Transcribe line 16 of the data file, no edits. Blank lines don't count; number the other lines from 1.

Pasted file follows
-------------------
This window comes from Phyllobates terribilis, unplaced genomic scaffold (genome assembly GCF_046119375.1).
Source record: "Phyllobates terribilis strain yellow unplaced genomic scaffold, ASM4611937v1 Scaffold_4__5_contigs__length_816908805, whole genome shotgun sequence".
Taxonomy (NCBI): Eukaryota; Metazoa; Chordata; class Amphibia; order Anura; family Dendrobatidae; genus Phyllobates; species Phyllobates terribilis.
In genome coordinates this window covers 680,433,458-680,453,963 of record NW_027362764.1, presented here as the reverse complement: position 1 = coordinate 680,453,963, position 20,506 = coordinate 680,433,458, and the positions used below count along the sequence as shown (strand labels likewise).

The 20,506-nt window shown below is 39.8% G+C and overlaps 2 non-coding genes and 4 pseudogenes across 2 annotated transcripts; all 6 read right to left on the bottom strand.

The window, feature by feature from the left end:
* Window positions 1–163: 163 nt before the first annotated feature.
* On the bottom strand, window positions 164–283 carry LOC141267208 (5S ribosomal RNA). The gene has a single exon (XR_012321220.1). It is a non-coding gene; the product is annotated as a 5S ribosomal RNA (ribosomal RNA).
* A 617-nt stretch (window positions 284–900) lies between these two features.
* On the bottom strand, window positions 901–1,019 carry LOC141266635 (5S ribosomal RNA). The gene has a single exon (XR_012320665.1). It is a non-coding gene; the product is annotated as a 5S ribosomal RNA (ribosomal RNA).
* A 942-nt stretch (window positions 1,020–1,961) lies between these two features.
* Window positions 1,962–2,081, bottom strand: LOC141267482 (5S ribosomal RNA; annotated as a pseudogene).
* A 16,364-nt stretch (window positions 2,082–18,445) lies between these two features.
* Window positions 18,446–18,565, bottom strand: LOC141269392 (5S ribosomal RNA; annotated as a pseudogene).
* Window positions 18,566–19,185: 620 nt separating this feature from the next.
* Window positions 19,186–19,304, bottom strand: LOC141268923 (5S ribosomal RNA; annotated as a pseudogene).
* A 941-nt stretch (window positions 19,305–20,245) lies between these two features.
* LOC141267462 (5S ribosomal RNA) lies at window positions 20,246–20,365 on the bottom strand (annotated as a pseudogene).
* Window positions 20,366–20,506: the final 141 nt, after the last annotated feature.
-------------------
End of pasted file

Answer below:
* Window positions 19,186–19,304, bottom strand: LOC141268923 (5S ribosomal RNA; annotated as a pseudogene).